Well, Irene has now converted from a coastal hurricane into a significant amount of inland flooding, particularly in places like New England, Upstate New York, New Jersey.

    And so, dealing with flooding — a lot of small towns have really been hurt by the flooding. And then we're already working with states like North Carolina and Virginia that were hit by Irene over the weekend on their damage assessments and things like getting power restored, working with the power companies to get their power back up.


    Can you tell us how many states have been declared federal disasters at this point?


    I would have to say at least eight, possibly nine. I haven't done the recent count.

    But what will happen now is, we will go back and do damages assessments, looking at the extent of uninsured losses for individuals, for communities, for businesses, for agriculture, and we will amend the disaster declarations that have been entered to expand to include the losses that we can now see.


    Have we seen the worst of it in states like Vermont, New York and Connecticut?


    I think, in Vermont, we probably have.

    But in some of the other states in New England, rivers aren't expected to crest for another 24 to 48 hours. And so, as I have been explaining, we look at every disaster in three phases: preparation, response and recovery.

    The preparation window closed by the end of last week. We're mostly in recovery. But in a few areas, such as upstate New England, Upstate New York, we're still in response.


    FEMA has had 65 major disaster responses so far this year. How costly has this been?


    It's been very costly.

    And there have been questions raised about the amount of monies that we have available now that Irene has hit. So, let me just assure your viewers that the survivors' needs will be met. They are our number-one priority. Projects that were already under way in places like Joplin in the Midwest where we had all those horrible tornadoes, those projects will continue to be funded.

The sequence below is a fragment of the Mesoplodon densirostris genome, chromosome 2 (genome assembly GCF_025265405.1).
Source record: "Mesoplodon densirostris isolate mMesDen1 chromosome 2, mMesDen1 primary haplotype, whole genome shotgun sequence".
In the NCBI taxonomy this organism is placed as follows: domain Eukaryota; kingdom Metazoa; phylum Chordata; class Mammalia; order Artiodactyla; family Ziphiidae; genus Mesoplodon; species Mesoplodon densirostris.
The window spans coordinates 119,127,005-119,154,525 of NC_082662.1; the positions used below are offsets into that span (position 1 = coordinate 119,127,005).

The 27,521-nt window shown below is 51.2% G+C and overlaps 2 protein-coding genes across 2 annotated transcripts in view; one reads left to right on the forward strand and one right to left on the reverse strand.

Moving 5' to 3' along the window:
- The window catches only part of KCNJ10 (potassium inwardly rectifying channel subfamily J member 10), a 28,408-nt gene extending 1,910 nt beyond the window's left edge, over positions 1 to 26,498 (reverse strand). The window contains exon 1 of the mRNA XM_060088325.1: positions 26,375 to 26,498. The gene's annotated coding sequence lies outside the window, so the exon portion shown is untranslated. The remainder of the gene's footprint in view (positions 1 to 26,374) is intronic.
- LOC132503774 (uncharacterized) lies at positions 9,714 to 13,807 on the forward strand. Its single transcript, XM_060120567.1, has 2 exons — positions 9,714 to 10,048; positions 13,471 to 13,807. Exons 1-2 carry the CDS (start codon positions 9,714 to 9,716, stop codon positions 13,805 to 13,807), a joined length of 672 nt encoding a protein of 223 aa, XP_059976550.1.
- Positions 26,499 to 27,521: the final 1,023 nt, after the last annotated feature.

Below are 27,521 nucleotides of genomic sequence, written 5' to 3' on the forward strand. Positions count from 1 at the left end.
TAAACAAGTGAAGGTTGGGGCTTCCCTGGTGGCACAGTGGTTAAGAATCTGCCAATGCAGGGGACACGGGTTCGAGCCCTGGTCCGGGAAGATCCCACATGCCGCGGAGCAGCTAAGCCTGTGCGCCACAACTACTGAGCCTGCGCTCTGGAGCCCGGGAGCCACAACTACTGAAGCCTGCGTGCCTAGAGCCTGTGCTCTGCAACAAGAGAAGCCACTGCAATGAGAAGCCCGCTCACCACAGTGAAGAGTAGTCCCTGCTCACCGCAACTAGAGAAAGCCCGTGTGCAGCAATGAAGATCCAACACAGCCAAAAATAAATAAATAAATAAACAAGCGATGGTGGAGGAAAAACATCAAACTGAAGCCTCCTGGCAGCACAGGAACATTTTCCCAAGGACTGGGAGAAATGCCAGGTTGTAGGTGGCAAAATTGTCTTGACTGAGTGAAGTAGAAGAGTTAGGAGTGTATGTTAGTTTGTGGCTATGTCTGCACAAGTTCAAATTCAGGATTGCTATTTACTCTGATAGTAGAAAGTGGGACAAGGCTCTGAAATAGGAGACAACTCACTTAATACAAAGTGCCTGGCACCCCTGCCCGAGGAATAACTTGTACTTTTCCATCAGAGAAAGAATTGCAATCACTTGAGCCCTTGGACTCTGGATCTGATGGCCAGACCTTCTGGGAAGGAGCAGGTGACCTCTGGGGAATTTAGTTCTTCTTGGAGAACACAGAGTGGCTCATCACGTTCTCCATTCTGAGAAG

The only adjustment we made over the weekend was to say no new projects in old disasters will be started until we make sure that the immediate needs of the Irene survivors are met. But in the meantime, we're already working with the president and OMB and with the Congress to see what other adjustments need to be made for FEMA funding through the end of the fiscal year.


    But there has been some talk over the weekend that FEMA and the Department of Homeland Security are in essence robbing Peter to Paul.


    Yes, I think that was a misimpression.

    As I said earlier the needs of survivors always come first. Those will be met. All the projects already under way in the previous disasters we have had this year, those will be met. The only thing we will not approve right now until we get through Irene and see what we have are new projects.


    You mentioned that you will rely on Congress and the president to provide more funds for disaster relief. Given the recent debates we have seen on federal spending here in Washington, are you optimistic about that?


    Well, typically, Congress has passed what's called a supplemental for FEMA at the end of every fiscal year.

    Why? Because it is difficult to project at the beginning of a year how many disasters you're actually going to have. And as you have mentioned, this has been a very heavy year. We have gone from spring tornadoes, record flooding to now Hurricane Irene, which covered a number of states, and now the flooding associated with Hurricane Irene.

    So it's been a heavy disaster year. And, again, the pattern is, they fund us for kind of a best-guess estimate, and then a supplemental normally covers what obviously can't be predicted at the beginning of the year.


    As we went into the weekend we heard catastrophic forecasts, that rivers would run in the streets of New York and that basically the storm would be much worse than it was. How accurate were those forecasts?


    Well, first, I would say, look, we still had loss of life occasioned with Hurricane Irene.

    This was a serious storm. But here is the problem that confronted local officials last Friday and Saturday, which is to say that the projections were that the path of Irene was going to come right up into Long Island. And it was difficult to measure what the level of intensity would be at that point in time.

    If that forecast had been off just a little bit to the west, it would have been right in downtown Manhattan, right through Wall Street. So the mayor made I think really the only decision possible, which is to evacuate low-lying areas, particularly a hospital, nursing homes and so forth, because you can't do that after the fact. Better to be prepared.


    It sounds like you're saying better safe than sorry.


    Well, it's a good adage for this, but it was also very reasonable in this case, because the forecasts, while they are very good, are never as precise as one would hope. And so you have got to make your best decisions based on the information you have.


    Secretary Janet Napolitano, thank you very much.


    Thank you.